Medical cannabis could be a silver bullet for treating chronic pain — so why are doctors prescribing opioids?
Doctors warn the NHS is fuelling an addiction crisis because of an increase in the prescribing of powerful painkillers.
Nearly 24 million opioids, such as morphine, were prescribed in 2017 - equivalent to 2,700 packs an hour.
A drugs counsellor and former user told the BBC the NHS was "creating drug addicts".
The Royal College of GPs said doctors would not prescribe opioid painkillers as a "quick fix".
Opioids such as morphine, tramadol and fentanyl are super-strength painkillers, which can be highly addictive and can kill if misused.
An investigation by BBC News has found:
More than two million working age people in England are estimated to have taken a prescription painkiller that was not prescribed for them in 2016-17.
GPs in England prescribed 23.8 million opioid-based painkillers in 2017, the equivalent of 2,700 items every hour.
This was 10 million more prescriptions than in 2007.
The prescribing rate of opioid painkillers in parts of northern England is four times higher than in London.
The latest figures show the number of people dying from opioid-related drug misuse has reached a record high in England and Wales. About 3,700 people died in 2016 because of drug misuse.
More than 2,000 of these deaths involved an opioid, according to the Office for National Statistics (ONS).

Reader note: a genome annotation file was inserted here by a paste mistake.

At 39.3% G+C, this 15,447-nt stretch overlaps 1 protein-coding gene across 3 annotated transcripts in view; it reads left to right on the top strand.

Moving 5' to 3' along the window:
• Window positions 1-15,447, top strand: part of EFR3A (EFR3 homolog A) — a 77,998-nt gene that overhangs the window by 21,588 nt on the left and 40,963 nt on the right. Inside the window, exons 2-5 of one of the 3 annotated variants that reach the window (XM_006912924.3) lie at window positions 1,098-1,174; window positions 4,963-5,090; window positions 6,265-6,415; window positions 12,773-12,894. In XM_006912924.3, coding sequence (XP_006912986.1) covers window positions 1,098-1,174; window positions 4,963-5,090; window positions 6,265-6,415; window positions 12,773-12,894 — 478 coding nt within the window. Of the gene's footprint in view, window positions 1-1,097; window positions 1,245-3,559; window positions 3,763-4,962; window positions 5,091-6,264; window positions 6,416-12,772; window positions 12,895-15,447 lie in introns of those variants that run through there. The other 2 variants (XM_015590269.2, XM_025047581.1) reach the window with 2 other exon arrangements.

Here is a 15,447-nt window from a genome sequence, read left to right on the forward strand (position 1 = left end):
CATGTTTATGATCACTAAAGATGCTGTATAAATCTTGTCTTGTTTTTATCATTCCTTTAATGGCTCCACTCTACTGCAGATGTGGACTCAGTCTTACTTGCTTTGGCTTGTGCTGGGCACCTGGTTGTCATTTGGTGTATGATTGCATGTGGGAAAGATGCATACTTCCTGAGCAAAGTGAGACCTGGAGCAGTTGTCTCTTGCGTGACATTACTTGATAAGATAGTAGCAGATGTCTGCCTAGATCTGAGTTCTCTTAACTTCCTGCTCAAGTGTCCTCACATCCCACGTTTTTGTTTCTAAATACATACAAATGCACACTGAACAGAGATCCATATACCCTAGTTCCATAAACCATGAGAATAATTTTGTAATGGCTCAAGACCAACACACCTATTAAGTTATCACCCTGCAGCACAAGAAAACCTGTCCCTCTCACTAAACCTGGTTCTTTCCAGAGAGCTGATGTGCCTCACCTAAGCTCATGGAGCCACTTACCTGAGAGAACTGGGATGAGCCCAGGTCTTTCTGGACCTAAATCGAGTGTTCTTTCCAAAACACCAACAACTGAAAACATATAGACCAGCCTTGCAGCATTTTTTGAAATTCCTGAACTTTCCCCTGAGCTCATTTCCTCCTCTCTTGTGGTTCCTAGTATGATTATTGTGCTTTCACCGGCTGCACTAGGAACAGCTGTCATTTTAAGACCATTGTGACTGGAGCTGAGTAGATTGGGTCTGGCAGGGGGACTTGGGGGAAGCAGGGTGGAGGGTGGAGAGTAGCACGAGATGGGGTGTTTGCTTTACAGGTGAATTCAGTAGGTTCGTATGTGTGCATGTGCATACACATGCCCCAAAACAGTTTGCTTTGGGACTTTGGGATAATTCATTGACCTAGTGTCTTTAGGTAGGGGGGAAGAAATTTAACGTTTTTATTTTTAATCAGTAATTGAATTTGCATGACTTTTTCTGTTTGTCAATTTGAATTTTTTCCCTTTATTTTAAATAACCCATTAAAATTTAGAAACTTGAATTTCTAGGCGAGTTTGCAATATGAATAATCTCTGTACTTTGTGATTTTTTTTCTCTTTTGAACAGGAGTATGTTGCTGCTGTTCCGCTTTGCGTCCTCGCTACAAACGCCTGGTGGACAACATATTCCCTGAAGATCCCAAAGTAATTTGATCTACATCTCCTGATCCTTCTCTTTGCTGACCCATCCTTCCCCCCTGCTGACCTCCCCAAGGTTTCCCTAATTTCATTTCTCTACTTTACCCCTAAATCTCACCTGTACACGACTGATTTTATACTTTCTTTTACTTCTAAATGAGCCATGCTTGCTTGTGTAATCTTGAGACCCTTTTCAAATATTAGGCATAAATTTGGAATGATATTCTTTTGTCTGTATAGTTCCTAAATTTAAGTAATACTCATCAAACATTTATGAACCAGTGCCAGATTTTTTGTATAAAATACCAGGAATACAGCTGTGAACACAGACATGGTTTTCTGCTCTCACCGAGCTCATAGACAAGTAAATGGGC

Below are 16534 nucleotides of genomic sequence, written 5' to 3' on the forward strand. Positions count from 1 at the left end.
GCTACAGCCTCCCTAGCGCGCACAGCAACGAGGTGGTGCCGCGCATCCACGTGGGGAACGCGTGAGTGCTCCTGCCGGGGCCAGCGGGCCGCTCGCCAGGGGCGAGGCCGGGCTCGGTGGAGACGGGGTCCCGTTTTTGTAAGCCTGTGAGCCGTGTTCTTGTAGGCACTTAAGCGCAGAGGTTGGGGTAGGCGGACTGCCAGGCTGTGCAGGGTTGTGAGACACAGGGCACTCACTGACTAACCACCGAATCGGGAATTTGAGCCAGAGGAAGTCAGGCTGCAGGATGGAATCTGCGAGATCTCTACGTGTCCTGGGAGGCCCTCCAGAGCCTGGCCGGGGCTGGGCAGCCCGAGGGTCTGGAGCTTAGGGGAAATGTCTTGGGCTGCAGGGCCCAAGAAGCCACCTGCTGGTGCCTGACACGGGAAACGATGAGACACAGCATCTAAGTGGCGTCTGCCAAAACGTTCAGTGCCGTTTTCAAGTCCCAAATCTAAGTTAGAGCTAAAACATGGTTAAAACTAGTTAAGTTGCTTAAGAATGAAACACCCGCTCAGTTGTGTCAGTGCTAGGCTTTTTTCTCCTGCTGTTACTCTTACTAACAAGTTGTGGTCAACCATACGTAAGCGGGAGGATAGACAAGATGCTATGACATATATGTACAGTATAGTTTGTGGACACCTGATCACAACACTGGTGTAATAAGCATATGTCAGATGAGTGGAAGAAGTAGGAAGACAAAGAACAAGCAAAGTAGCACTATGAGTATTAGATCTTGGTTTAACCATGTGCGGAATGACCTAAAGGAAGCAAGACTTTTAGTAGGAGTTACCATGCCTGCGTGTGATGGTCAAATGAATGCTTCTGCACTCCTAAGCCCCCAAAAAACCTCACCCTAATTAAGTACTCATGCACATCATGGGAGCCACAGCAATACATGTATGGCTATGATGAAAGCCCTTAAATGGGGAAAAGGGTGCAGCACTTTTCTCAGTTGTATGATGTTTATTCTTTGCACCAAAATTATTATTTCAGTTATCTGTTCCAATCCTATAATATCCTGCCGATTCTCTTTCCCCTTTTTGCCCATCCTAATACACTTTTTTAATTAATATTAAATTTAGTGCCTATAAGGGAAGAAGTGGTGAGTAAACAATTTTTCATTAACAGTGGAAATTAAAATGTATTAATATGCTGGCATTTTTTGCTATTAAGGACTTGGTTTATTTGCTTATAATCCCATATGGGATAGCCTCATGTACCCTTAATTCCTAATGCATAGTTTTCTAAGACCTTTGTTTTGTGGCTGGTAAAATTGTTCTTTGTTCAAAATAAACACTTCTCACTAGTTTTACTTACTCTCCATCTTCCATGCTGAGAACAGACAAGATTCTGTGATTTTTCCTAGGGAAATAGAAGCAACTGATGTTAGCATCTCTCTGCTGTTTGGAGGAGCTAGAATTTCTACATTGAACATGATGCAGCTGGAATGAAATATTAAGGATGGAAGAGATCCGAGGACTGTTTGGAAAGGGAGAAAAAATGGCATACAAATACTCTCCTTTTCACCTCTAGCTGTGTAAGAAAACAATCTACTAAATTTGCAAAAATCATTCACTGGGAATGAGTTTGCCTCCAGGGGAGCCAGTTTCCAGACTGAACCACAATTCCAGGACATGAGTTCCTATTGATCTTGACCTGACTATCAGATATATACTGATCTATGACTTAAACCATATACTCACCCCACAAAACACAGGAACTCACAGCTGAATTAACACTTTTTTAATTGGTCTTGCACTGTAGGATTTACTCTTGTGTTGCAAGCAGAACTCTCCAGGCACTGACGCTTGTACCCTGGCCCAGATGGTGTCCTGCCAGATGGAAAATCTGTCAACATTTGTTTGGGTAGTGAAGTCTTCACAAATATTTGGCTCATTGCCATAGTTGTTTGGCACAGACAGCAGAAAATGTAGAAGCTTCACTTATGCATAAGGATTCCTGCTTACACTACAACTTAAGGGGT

The government has ordered an investigation into the growing problem of addiction to prescription drugs such as painkillers and medicines to treat anxiety and insomnia.
Steve Brine, the public health minister, has acted after it emerged that one in 11 (8.9%) patients treated by the NHS in England last year was given a drug that can induce dependency.
Fears about excessive prescription has also been boosted by the more than 100% rise in the number of antidepressants prescribed in England over the last decade and the fact that prescription of addictive medicines has increased by 3% over the last five years.
Britain needed to heed warnings from America, where an estimated 64,000 people a year are dying from drug overdoses, partly as a result of a huge recent increase in addiction to painkillers, Brine said.
“We know this is a huge problem in other countries like the United States, and we must absolutely make sure it doesn’t become one here,” he added Brine.
Brine has asked Public Health England to undertake an independent inquiry into the scale of the problem, including the harms caused by dependence on and withdrawal from a range of commonly prescribed drugs.
In fact, the NY Times as far back as 2008 reported that pharmaceutical drugs kill far more people than ‘illegal’ drugs do, and cocaine and heroin were included in the study to back this up. And yet these same pharmaceutical drugs are killing more and more people the world over!
Who is it that controls the countries that we live in - our governments or the pharmaceutical companies who are constantly lobbying our governments? You work it out!